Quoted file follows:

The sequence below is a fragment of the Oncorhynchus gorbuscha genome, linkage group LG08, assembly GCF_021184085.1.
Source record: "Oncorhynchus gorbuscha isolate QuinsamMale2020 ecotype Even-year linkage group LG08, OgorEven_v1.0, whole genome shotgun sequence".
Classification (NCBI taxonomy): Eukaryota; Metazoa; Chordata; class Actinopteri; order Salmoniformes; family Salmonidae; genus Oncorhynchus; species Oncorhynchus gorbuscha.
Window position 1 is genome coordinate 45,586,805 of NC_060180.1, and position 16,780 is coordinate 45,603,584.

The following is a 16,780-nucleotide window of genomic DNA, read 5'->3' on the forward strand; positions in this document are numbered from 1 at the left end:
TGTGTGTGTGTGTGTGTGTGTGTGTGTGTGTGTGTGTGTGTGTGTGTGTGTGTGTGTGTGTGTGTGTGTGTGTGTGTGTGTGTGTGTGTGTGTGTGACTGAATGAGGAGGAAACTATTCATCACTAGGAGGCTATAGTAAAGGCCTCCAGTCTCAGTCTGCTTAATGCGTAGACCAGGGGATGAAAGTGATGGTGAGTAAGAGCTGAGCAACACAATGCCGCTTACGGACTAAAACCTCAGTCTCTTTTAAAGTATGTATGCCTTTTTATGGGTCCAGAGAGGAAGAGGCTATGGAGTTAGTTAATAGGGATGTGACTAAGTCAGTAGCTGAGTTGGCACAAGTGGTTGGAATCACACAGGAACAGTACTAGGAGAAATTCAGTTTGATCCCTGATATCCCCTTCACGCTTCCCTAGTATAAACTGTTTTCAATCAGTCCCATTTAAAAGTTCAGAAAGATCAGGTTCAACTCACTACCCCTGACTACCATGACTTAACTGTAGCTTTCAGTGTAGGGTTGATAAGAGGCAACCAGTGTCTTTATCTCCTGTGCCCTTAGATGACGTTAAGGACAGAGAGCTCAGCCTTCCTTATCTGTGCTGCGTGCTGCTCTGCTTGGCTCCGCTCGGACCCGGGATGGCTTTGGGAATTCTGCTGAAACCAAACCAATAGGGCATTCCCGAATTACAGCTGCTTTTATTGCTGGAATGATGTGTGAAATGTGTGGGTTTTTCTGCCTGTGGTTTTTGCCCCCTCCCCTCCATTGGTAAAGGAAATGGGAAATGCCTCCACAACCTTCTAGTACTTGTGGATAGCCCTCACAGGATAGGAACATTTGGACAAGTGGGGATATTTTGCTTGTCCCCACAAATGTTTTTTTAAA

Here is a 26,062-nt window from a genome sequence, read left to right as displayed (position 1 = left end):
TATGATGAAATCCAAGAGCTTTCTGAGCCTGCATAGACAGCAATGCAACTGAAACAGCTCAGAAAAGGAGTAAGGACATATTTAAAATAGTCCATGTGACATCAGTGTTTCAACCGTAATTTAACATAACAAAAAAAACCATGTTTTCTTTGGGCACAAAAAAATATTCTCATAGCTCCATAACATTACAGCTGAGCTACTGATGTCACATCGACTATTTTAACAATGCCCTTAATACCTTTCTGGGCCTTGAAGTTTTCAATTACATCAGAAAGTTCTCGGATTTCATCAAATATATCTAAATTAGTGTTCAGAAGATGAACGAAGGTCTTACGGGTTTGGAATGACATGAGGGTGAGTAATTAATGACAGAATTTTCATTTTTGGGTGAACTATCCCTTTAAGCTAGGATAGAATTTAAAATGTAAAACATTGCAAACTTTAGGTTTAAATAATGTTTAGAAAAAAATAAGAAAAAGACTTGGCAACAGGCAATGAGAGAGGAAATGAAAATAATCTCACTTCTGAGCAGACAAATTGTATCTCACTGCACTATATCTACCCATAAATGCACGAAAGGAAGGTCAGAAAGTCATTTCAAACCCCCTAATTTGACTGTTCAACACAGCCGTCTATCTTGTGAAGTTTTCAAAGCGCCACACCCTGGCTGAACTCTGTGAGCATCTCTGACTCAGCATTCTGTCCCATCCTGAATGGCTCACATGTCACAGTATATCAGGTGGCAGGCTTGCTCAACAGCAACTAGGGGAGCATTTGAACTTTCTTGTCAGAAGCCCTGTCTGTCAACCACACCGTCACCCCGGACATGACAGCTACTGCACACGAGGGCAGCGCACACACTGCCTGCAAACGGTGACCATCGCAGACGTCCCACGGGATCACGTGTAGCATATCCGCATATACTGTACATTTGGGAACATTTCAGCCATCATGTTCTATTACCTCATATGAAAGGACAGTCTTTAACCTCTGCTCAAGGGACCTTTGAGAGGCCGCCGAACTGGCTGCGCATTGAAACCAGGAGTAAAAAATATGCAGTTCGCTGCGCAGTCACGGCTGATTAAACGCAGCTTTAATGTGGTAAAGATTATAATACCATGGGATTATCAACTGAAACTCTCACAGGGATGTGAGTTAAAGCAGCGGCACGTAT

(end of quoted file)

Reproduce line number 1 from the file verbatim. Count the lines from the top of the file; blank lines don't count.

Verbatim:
The sequence below is a fragment of the Oncorhynchus gorbuscha genome, linkage group LG08, assembly GCF_021184085.1.